You know what I’m still going to watch all 40 entries and critique them online. No virus can stop me from judging the rest of Europe.
i just think his backside is really hot
a preview i made for my piece in the tgcf tarot zine! im happy so many people were excited for it, preorders sold out so quickly yesterday ^^;
lol no worries!! its a little confusing after all
oh its usually just a y (for yes) or n (for no) to confirm whether you’re over 18 or not! also thank u!
So really it is the mole that is holding you￼
I’m not “holding” the mole.
The mole bit the stick as I was saving it from a dog. When they bite down, they do not readily let go, and you are able to transport them to safety.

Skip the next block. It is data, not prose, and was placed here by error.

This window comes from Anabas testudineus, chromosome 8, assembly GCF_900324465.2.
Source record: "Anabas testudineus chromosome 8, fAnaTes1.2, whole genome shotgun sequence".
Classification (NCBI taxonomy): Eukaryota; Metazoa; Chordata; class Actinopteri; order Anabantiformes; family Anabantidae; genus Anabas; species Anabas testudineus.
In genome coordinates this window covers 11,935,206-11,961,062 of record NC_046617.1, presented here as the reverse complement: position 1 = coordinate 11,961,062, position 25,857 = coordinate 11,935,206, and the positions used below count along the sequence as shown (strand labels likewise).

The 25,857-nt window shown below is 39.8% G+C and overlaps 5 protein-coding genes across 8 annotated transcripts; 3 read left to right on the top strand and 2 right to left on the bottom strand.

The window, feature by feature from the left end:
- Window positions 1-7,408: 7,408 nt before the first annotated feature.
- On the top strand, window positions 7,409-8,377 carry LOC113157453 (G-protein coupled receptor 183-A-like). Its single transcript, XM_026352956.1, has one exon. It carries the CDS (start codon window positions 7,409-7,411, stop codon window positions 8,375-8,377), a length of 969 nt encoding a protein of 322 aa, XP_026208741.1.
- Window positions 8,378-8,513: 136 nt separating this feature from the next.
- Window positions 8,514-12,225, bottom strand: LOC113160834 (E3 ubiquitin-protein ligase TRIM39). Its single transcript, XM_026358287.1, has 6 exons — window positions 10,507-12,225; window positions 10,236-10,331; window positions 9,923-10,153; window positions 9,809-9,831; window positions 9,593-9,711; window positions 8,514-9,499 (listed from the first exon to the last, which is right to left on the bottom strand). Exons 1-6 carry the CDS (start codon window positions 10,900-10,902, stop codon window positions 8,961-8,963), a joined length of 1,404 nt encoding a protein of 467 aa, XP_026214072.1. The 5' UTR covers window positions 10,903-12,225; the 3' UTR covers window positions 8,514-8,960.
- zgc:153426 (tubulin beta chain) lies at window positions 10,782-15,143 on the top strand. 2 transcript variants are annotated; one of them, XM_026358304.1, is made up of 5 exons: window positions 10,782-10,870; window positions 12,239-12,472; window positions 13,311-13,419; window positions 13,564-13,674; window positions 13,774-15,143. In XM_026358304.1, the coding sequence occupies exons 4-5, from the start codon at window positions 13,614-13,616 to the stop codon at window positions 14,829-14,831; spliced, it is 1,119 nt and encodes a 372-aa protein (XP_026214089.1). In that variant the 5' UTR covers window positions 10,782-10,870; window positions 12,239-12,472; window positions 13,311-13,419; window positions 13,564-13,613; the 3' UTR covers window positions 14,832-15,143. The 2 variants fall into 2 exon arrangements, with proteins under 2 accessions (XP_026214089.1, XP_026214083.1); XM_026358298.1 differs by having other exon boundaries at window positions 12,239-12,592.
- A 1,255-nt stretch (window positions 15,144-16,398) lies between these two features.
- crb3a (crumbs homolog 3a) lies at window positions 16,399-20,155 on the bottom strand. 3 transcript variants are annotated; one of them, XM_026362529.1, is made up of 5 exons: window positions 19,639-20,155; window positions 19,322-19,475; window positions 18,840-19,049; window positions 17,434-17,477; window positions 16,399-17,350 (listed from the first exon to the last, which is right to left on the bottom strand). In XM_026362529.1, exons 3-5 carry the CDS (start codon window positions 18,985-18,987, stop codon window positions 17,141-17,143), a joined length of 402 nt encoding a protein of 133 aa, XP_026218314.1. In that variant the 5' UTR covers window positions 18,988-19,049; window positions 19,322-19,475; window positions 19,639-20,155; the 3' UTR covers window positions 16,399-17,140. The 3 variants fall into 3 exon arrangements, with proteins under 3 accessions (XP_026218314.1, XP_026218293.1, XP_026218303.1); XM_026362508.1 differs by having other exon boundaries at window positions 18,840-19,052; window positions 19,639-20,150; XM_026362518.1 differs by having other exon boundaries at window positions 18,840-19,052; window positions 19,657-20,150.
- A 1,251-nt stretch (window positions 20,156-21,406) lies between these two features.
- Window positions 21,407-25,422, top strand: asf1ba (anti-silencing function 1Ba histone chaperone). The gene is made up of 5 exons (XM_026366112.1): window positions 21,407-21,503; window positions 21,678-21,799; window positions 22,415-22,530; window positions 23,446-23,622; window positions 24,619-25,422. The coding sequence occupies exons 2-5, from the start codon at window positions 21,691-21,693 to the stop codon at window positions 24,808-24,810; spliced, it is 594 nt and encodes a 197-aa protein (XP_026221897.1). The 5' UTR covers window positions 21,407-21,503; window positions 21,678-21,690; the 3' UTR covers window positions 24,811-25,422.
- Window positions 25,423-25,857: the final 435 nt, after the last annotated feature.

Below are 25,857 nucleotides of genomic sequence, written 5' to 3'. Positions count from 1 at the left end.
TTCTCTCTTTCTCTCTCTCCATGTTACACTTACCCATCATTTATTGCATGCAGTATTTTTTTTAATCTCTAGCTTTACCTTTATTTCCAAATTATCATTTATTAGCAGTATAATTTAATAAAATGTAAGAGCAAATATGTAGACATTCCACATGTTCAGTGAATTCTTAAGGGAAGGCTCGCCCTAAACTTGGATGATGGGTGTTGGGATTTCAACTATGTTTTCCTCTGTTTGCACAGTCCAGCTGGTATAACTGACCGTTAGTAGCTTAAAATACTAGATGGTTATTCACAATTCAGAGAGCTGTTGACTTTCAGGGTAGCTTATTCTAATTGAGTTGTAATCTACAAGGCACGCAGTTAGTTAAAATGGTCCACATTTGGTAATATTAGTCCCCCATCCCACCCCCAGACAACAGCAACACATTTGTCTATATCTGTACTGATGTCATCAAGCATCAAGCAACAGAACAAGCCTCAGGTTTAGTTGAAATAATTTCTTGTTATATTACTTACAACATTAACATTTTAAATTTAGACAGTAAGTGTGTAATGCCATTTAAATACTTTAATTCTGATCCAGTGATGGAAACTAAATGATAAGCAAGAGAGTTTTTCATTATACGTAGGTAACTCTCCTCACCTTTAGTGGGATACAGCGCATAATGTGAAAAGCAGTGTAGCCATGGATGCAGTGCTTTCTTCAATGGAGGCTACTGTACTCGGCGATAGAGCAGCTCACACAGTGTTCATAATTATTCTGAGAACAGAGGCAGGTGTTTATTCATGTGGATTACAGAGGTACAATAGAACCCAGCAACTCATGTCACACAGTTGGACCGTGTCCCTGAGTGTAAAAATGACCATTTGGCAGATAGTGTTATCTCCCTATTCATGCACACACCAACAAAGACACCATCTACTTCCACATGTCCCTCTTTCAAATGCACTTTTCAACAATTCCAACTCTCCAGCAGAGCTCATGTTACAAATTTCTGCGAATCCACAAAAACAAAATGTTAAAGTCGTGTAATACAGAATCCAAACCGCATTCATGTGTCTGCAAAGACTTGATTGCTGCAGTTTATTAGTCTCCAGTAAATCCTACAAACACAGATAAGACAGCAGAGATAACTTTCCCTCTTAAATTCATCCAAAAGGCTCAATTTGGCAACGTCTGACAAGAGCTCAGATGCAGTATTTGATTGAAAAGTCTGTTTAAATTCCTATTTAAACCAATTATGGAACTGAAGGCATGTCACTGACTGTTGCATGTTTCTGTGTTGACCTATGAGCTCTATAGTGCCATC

PSA: Please don’t hold moles like that
that’s the nicest thing anyone’s ever said to me
you sound like a starship’s central computer that has little grasp on what humans find enjoyable
Can I offer you a nice mole in these trying times?
hualian on the altar
can you just shut up and enjoy the fact that all of our icons are yellow for a second
i go into a tumblr hiatus every few months and every time i come back i see this dumb shit immediately
i would love to study you
did you mean horny
bubble wrap but theres terrified faces printed on the bubbles so you feel morally challenged popping them
“i won’t forget anything about you” is 1 of my fav lines phos has said to shinsha..
in that moment when phos found that broken notebook… i want to believe that phos had faint traces of their old promise echoing in the back of their head, hence why they looked so sad!!!
farming arc farming arc
for hua cheng weekend
ice pack fafa
Thanks for the question, anon!
So I think an important thing to remember here is that it’s not really Xie Lian’s line that started everything; it was the destruction of Wuyong, and the Wuyong prince’s fall and subsequent torture over the centuries.
Let’s talk about the Yi Nian ghost: